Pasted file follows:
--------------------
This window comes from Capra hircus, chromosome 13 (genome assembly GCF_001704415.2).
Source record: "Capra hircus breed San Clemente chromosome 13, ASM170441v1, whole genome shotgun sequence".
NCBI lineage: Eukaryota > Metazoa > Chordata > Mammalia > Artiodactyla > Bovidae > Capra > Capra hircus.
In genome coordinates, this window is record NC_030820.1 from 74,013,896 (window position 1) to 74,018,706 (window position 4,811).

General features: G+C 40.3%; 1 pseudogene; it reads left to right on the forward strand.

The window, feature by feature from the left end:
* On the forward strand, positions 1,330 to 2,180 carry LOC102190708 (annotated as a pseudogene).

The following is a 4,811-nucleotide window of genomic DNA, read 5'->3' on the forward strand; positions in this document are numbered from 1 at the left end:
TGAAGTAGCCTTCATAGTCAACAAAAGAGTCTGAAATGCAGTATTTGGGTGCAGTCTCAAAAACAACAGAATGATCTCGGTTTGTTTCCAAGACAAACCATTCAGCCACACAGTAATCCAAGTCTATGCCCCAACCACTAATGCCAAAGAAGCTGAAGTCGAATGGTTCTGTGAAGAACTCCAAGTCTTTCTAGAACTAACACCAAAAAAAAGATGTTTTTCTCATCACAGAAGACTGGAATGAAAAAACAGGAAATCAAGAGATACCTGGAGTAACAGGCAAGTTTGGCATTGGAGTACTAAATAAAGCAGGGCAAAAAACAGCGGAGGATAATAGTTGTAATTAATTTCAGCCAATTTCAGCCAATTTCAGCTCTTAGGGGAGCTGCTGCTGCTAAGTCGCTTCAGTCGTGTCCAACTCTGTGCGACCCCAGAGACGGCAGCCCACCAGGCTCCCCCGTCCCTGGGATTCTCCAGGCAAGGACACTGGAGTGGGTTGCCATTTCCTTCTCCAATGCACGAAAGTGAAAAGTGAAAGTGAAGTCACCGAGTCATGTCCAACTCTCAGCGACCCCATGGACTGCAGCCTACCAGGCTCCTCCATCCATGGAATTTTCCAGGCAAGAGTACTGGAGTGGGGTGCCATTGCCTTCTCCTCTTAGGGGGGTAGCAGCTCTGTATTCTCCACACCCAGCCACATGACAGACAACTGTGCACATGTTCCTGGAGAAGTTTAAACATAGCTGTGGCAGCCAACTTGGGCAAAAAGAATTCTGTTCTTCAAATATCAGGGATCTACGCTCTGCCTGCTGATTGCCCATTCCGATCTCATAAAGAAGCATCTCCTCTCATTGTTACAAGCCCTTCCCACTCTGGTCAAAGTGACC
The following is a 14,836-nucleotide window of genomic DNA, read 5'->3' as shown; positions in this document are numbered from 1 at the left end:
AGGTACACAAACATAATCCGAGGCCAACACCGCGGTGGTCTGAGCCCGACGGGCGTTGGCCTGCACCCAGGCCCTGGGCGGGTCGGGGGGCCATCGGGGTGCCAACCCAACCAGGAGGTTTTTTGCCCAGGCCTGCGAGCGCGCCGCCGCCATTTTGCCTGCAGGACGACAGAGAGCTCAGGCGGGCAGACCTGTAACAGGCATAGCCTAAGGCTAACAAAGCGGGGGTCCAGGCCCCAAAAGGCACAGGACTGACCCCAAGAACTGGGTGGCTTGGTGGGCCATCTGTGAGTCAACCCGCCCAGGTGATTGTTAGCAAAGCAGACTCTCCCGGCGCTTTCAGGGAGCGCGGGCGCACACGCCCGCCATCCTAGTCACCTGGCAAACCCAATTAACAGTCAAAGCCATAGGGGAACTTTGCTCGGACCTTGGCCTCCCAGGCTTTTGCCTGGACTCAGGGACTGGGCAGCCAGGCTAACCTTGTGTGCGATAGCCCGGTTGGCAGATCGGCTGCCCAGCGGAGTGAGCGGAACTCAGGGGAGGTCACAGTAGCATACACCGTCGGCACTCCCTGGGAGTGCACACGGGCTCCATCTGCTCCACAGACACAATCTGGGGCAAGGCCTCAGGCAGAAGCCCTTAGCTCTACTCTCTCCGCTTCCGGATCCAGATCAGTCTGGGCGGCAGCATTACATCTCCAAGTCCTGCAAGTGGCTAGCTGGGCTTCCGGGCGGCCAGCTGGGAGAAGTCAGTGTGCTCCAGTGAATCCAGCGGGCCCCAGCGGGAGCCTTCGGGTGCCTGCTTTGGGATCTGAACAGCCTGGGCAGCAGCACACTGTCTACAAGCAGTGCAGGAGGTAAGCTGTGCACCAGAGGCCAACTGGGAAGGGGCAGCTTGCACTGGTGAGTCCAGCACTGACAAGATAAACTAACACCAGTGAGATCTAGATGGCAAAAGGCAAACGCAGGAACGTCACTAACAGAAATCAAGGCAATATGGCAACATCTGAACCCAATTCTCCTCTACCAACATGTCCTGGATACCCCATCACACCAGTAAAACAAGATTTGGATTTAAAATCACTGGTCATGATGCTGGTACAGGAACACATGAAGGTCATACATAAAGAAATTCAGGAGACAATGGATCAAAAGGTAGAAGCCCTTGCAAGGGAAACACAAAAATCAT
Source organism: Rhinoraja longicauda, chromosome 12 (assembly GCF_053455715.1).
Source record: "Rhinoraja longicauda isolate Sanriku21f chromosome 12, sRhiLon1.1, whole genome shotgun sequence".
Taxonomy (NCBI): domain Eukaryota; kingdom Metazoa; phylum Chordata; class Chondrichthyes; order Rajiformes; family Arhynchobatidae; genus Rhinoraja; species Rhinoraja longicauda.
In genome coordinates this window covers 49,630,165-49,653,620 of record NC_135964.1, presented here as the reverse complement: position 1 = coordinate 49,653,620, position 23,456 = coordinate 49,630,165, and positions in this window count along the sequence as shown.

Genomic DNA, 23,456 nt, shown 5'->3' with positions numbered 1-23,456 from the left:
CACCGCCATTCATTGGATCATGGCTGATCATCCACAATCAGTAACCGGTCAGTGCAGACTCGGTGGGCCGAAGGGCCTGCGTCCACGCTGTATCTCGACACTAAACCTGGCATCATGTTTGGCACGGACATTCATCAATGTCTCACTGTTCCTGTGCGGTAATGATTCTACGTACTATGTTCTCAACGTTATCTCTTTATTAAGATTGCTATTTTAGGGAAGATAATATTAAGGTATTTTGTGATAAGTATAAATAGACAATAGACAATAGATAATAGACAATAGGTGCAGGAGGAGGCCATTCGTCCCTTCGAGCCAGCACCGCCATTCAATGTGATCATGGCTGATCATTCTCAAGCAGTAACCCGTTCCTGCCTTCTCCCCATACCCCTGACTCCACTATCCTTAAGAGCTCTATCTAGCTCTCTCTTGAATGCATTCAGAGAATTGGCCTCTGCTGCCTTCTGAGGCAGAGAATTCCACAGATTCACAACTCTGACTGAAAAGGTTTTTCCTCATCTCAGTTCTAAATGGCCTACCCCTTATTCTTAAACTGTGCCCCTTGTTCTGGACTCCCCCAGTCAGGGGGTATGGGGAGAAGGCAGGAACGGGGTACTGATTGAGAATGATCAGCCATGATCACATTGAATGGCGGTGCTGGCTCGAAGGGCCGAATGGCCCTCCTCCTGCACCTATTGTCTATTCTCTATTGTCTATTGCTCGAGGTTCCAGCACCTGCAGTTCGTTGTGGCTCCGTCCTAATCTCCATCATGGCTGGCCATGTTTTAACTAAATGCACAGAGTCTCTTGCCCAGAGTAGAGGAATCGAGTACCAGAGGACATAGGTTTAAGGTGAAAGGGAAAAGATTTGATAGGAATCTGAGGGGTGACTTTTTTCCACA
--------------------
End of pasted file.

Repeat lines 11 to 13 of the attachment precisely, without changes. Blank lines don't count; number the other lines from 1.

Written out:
AGGTACACAAACATAATCCGAGGCCAACACCGCGGTGGTCTGAGCCCGACGGGCGTTGGCCTGCACCCAGGCCCTGGGCGGGTCGGGGGGCCATCGGGGTGCCAACCCAACCAGGAGGTTTTTTGCCCAGGCCTGCGAGCGCGCCGCCGCCATTTTGCCTGCAGGACGACAGAGAGCTCAGGCGGGCAGACCTGTAACAGGCATAGCCTAAGGCTAACAAAGCGGGGGTCCAGGCCCCAAAAGGCACAGGACTGACCCCAAGAACTGGGTGGCTTGGTGGGCCATCTGTGAGTCAACCCGCCCAGGTGATTGTTAGCAAAGCAGACTCTCCCGGCGCTTTCAGGGAGCGCGGGCGCACACGCCCGCCATCCTAGTCACCTGGCAAACCCAATTAACAGTCAAAGCCATAGGGGAACTTTGCTCGGACCTTGGCCTCCCAGGCTTTTGCCTGGACTCAGGGACTGGGCAGCCAGGCTAACCTTGTGTGCGATAGCCCGGTTGGCAGATCGGCTGCCCAGCGGAGTGAGCGGAACTCAGGGGAGGTCACAGTAGCATACACCGTCGGCACTCCCTGGGAGTGCACACGGGCTCCATCTGCTCCACAGACACAATCTGGGGCAAGGCCTCAGGCAGAAGCCCTTAGCTCTACTCTCTCCGCTTCCGGATCCAGATCAGTCTGGGCGGCAGCATTACATCTCCAAGTCCTGCAAGTGGCTAGCTGGGCTTCCGGGCGGCCAGCTGGGAGAAGTCAGTGTGCTCCAGTGAATCCAGCGGGCCCCAGCGGGAGCCTTCGGGTGCCTGCTTTGGGATCTGAACAGCCTGGGCAGCAGCACACTGTCTACAAGCAGTGCAGGAGGTAAGCTGTGCACCAGAGGCCAACTGGGAAGGGGCAGCTTGCACTGGTGAGTCCAGCACTGACAAGATAAACTAACACCAGTGAGATCTAGATGGCAAAAGGCAAACGCAGGAACGTCACTAACAGAAATCAAGGCAATATGGCAACATCTGAACCCAATTCTCCTCTACCAACATGTCCTGGATACCCCATCACACCAGTAAAACAAGATTTGGATTTAAAATCACTGGTCATGATGCTGGTACAGGAACACATGAAGGTCATACATAAAGAAATTCAGGAGACAATGGATCAAAAGGTAGAAGCCCTTGCAAGGGAAACACAAAAATCAT
Source organism: Rhinoraja longicauda, chromosome 12 (assembly GCF_053455715.1).
Source record: "Rhinoraja longicauda isolate Sanriku21f chromosome 12, sRhiLon1.1, whole genome shotgun sequence".